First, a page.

FAIRFAX, Va. — InfoComm 2020 was gearing up to be one for the record books. Already ranked the 27th largest U.S. trade show in Trade Show Executive’s Gold 100 2019 listing, the trade show for the professional audiovisual industry had a number of new initiatives for its June show in Las Vegas, including an expanded exhibit hall, a pavilion for live events and a complementary audio pavilion, and an innovative technology stage for exhibitors to showcase new technology and solutions.
“We were showing year-over-year growth in net square footage, exhibitor counts and revenues, and registration — everything was pacing ahead of the previous year,” said Rochelle Richardson, CEM, Senior Vice President of Expositions and Events, AVIXA, the Audiovisual and Integrated Experience Association that organizes the annual event.
Then along came COVID-19. Beginning in January Richardson and her team began closely monitoring communiques from the World Health Organization (WHO) and the U.S. Centers for Disease Control and Prevention (CDC). “We were nail-biting for a while,” she said.
“We’ve had recessions and global economic crises and so many other events that affected our industry, but this seems like all of the previous challenges combined and put on steroids,” Richardson said. “We had no warning of the devastation that was ahead of us. The best analogy is that it was like we just fell off a cliff.”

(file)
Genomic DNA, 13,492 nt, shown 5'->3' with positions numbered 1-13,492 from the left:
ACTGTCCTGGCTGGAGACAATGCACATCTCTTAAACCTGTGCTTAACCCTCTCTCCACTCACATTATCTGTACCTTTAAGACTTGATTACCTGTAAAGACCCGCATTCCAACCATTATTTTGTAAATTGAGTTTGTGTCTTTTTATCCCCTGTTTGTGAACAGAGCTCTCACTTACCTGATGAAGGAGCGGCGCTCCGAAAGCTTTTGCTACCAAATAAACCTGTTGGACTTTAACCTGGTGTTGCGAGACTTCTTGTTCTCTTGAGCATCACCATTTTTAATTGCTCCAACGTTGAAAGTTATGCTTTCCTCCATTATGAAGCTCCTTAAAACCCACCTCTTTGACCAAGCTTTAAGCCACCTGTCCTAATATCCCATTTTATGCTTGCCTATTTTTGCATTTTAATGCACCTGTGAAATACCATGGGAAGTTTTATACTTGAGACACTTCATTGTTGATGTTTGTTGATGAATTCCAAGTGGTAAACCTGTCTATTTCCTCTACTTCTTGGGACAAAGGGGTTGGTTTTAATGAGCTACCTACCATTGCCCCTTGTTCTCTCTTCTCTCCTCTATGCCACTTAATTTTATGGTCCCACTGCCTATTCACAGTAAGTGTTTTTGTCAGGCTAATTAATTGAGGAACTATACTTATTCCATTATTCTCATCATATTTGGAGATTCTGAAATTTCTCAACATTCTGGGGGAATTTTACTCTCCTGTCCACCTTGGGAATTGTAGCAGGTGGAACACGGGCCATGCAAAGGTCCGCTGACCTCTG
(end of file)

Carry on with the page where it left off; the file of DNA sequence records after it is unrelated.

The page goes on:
By the end of February, she said, “We knew we were going to have to take a different approach.” Thus was born AVIXA’s first complete virtual InfoComm show – InfoComm 2020 Connected – which came to fruition June 16-18.
Making the Tough Decisions
AVIXA reached out to its two main participant groups — exhibitors and attendees — first to determine how long they had to make a final go/no-go decision on the live show in June, which was late March to early April. The AVIXA team then watched as travel bans and restrictions on group gatherings began to mount, and, in consultation with its partners at the Las Vegas Convention and Visitors Authority, the Las Vegas Convention Center, and its hotel partners, made the decision to cancel InfoComm 2020 on March 30. Fortunately, AVIXA’s event insurance included infectious disease coverage, including COVID-19.
AVIXA’s InfoComm team then had the dual job of cancelling the in-person event — from processing attendee refunds to working with vendors and suppliers on cancelling contracts — and building out its first online event in a way that would satisfy both exhibitors and attendees. In 60 days, no less.